Restrictive non-compete covenants, also known as non-compete agreements, commonly appear in physician contracts to prevent them from working for competitors. They determine where and how a physician can practice medicine upon employee contract termination, with limitations widely varied amongst covenants.

For instance, geographic limitations of one covenant may be a mere 5 miles, whereas another covenant might mandate a 100-mile distance. While some covenants may last for 1 year, others may be valid for 3 years. They are not to be taken lightly, as breaking a non-compete covenant can result in fines up to around $250,000. A survey of around 2,000 primary care physicians in five states found that approximately 50% of office-based physicians have signed non-compete covenants. Additionally, 90% of all respondents were either engaged in a non-compete covenant at present or had been in the past.

Covenant Must Not Be Comprised by Unnecessarily Strict Elements

According to Samar Mahmoud, medical writer and University of Massachusetts in Amherst Molecular Biology, and PhD candidate, a valid non-compete covenant must be reasonable. In other words, it cannot prevent physicians from earning a living or supporting their families. Non-compete covenants must also demonstrate consideration, which is the physician’s “reward” for not competing. In the case of new hires, this “reward” is often the job offer itself. Mahmoud suggests that a valid non-compete covenant must also not be comprised of elements that are unnecessarily strict.

Non-compete covenant requirements may vary by state. Some states require that non-compete covenants provide physicians with the option to buy out of the covenant, with a buy-out price typically based on a percentage of the physician’s salary. States like Texas require that exiting physicians be granted access to their patients’ records. Texas also permits certain patients to continue with care provided by the exiting physician.

Covenants Should Offer Some Benefits for Employers

Mahmoud suggests that non-compete covenants offer benefits for employers, like protecting investments made in physician training and avoiding a situation in which departing physicians take a portion of their patient base. Although non-compete covenants give employers a sense of security, they can be disheartening for practicing physicians. For instance, having to move what could be 100 miles out of the restricted zone to honor an agreement could be stressful and disruptive for both physicians and their families.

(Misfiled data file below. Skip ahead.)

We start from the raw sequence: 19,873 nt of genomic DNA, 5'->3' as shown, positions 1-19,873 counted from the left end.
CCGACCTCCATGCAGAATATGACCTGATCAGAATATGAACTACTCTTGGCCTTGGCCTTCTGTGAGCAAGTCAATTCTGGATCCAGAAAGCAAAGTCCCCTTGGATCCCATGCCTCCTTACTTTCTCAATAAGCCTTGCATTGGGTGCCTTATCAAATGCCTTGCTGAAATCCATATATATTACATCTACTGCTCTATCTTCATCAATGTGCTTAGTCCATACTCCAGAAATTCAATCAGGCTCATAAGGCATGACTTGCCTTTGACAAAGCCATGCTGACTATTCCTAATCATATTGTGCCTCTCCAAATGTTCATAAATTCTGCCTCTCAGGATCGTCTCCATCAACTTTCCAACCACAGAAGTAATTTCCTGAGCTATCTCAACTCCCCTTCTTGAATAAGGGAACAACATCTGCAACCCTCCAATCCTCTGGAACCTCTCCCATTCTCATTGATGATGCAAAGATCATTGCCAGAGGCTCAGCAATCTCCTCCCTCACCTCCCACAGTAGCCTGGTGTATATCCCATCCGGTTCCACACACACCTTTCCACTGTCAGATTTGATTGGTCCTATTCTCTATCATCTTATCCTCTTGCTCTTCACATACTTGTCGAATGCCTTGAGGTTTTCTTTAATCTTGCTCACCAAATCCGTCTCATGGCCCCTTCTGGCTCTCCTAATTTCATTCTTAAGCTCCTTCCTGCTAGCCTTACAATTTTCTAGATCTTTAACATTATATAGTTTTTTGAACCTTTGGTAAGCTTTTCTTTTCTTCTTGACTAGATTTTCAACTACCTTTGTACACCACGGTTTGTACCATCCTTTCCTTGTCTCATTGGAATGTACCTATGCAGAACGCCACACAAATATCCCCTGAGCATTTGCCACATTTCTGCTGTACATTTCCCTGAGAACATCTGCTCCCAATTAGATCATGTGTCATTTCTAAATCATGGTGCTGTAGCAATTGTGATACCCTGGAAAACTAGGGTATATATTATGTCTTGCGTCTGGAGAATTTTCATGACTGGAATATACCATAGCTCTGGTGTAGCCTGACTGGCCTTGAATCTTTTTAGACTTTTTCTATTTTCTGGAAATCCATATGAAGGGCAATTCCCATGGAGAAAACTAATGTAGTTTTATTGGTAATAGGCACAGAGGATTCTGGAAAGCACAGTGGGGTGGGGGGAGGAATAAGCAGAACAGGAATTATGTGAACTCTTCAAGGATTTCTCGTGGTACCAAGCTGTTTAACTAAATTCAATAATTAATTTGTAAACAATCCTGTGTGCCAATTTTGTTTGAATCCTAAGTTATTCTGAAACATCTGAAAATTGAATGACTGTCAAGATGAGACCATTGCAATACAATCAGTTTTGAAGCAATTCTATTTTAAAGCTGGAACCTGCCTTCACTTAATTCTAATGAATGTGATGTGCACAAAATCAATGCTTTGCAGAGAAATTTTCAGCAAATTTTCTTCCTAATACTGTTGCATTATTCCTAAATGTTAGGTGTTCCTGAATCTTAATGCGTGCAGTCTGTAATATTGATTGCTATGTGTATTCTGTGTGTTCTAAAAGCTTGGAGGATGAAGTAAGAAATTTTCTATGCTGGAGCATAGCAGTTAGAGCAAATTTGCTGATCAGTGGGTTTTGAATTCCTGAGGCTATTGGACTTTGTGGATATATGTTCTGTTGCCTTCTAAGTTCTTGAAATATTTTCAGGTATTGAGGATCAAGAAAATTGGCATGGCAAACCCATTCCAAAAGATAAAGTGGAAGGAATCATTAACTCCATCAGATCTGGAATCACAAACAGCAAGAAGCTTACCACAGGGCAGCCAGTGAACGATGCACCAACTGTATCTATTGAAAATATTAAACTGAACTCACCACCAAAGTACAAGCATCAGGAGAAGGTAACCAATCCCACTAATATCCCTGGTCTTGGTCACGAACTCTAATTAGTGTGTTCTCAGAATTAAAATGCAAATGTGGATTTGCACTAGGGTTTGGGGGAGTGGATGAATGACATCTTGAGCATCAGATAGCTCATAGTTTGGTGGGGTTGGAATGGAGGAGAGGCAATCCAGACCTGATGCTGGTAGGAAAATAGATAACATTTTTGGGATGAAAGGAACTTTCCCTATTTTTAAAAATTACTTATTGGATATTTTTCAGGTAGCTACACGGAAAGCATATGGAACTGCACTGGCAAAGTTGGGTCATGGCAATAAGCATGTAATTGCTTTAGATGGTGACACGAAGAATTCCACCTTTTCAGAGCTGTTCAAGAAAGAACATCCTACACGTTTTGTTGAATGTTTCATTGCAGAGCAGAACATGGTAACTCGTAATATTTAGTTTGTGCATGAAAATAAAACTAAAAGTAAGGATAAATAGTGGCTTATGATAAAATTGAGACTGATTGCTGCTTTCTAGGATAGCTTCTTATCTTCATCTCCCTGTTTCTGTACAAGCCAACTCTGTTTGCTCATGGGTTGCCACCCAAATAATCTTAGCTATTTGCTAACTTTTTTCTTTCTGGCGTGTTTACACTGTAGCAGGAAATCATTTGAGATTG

Navigating non-compete covenants can be tricky, but Mahmoud offers some tips. For example, limiting the geographic scope of the covenant can prove invaluable for physicians. This can be done in any number of ways, like suggesting a restriction in the employer’s city, county, or zip code borders.

Include Exception for Hospitals Where Physicians Have Privileges

Mahmoud also suggests having a release in the covenant in the event a physician needs to leave their job due to valid reasons like significant salary reduction or lack of partnership options after a certain number of years. Physicians must also ensure that, should they be terminated without cause, they would be released from the covenant.

Another key tip is for physicians to include an exception for hospitals at which they have privileges. Doing so allows private practice physicians to still work at hospitals where they have gained clinical privileges.